Senate advocates of a bill to protect mine worker pensions have at least won a commitment that a committee will take up the bill this year.
Sen. Shelley Moore Capito said late Wednesday that the pension bill, which had briefly been a threat to hold up needed assistance for Puerto Rico’s financial crisis, will be marked up by the Finance Committee in July or September.
“The Miners Protection Act is vital legislation for miners whose health care benefits will end later this year if Congress fails to act. With today’s announcement, I am confident that the Senate Finance Committee will approve the Miners Protection Act in the coming weeks, a major step towards seeing this bill become law,” the West Virginia Republican said in a statement.
That news came just as another Republican, Sen. Rob Portman of Ohio, was preparing to go up with a new radio ad touting the endorsement of the United Mine Workers, as he continues to push floor action on mine worker pensions.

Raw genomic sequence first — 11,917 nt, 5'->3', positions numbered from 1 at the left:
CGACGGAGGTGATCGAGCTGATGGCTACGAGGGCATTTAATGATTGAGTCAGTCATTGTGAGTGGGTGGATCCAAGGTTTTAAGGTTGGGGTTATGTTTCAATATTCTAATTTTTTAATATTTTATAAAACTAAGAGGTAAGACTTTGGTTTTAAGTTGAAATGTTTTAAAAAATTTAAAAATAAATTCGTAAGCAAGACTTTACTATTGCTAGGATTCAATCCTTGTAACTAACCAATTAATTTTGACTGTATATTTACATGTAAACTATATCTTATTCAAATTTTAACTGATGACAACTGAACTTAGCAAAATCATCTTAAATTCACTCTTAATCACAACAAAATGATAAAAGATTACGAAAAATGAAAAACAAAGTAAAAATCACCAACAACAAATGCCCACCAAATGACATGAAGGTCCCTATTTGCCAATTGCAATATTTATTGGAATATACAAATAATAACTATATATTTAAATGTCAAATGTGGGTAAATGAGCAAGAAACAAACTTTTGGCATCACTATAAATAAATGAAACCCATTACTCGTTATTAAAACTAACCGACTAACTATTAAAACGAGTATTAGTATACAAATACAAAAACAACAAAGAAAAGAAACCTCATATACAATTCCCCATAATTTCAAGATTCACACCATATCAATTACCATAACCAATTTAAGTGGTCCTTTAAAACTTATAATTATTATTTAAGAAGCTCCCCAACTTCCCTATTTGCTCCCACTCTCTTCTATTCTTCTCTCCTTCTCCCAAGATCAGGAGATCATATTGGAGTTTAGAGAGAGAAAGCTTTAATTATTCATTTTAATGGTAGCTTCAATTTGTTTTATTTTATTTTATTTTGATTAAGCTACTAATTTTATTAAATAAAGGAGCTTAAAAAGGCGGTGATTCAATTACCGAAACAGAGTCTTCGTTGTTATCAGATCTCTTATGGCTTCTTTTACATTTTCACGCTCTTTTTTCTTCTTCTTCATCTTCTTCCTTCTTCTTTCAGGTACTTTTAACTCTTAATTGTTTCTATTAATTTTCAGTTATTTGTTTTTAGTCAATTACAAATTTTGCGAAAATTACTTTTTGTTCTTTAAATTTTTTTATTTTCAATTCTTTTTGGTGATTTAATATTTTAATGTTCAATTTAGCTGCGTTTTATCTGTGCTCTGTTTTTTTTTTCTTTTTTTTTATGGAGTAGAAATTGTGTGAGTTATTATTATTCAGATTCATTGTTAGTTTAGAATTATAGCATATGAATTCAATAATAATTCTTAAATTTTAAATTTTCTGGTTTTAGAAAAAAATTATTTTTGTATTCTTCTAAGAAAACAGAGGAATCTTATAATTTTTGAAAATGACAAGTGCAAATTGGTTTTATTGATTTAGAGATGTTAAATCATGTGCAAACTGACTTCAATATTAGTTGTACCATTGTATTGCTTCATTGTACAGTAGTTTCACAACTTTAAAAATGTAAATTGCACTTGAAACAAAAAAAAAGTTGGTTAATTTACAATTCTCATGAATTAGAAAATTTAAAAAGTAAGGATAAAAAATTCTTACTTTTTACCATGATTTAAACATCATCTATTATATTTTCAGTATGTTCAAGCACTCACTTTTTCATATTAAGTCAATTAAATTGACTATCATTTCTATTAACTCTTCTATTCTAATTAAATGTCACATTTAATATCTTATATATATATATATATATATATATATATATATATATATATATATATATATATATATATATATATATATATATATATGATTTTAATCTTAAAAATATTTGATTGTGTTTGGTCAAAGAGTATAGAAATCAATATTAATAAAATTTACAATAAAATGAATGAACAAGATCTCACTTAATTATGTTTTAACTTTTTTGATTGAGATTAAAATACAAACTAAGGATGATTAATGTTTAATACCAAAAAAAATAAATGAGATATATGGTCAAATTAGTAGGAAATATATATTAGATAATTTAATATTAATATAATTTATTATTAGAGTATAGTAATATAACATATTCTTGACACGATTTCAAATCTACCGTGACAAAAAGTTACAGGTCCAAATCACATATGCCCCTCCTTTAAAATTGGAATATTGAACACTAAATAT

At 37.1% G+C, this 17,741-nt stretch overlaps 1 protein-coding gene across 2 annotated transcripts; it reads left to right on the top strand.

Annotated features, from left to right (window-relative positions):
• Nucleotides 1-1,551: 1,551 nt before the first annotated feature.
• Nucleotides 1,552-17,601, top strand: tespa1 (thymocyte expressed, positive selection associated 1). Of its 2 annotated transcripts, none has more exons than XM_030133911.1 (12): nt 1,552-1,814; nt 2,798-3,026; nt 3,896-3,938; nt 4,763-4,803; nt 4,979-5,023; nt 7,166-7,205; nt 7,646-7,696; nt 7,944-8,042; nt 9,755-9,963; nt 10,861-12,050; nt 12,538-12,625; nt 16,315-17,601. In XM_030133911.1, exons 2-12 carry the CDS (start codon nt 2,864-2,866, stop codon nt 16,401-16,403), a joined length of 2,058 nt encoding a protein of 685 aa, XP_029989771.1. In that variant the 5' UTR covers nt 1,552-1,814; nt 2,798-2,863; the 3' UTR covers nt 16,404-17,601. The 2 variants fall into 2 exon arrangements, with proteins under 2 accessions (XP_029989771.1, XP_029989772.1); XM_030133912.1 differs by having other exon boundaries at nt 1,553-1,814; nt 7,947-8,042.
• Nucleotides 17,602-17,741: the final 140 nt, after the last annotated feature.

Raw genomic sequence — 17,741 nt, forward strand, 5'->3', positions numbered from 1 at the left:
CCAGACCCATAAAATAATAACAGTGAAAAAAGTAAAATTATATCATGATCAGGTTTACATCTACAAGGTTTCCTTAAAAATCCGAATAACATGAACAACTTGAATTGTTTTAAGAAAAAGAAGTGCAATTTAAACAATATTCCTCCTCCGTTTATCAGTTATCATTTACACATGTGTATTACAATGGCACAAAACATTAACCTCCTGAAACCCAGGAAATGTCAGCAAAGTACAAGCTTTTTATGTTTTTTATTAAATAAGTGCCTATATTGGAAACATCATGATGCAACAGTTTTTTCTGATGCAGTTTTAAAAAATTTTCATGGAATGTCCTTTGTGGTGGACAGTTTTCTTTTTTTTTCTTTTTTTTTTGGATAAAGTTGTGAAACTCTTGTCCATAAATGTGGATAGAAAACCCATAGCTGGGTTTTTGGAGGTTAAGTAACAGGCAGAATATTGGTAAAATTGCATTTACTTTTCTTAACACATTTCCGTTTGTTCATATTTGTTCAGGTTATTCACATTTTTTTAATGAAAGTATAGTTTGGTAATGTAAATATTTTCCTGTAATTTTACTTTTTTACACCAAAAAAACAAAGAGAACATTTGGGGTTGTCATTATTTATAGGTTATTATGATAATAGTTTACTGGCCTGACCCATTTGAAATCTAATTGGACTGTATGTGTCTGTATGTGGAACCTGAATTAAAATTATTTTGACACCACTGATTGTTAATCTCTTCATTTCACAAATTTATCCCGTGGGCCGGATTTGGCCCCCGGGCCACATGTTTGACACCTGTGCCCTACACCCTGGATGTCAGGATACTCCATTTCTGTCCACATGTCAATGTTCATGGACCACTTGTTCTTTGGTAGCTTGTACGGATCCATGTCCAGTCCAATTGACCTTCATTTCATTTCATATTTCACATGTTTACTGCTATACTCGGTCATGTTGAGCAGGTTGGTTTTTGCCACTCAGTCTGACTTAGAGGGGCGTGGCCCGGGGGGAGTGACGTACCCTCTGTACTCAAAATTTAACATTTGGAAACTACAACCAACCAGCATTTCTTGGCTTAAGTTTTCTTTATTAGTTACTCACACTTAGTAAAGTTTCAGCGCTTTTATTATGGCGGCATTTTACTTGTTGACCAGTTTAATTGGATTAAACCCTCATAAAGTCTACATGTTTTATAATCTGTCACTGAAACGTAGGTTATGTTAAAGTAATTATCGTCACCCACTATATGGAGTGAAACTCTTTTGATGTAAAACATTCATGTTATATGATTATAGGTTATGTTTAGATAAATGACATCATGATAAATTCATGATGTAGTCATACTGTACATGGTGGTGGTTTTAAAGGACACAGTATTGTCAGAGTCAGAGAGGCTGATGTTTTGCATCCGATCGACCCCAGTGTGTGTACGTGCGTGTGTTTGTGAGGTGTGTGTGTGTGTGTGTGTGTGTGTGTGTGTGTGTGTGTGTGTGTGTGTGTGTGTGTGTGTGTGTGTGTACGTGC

“Why did the United Mine Workers endorse Rob Portman? This union that has historically supported Democrats is now standing with Portman because Portman is standing strong for Ohio coal families and Ohio coal country,” the radio ad says. “Sen. Portman is fighting back against EPA overreach and President Obama’s war on coal.”
The union has frequently backed Democratic senators and Senate candidates, making the endorsement of Portman a point the campaign is seeking to emphasize to voters in the coal-producing region of Southeast Ohio.
The ad also notes Portman challenger and former Ohio Gov. Ted Strickland’s work following his time as governor as president of the Center for American Progress Action Fund, a progressive group based in D.C.
Capito and Portman had been among the group of senators opposing the bill to address the fiscal crisis in Puerto Rico, which the Senate cleared Wednesday, due to the unresolved issue of the mine worker pensions.
Now, there’s some light at the end of the tunnel for the issue, but what advocates got from Finance Chairman Orrin G. Hatch of Utah falls short of an assurance that the measure will move from committee and get a debate and a vote on the floor.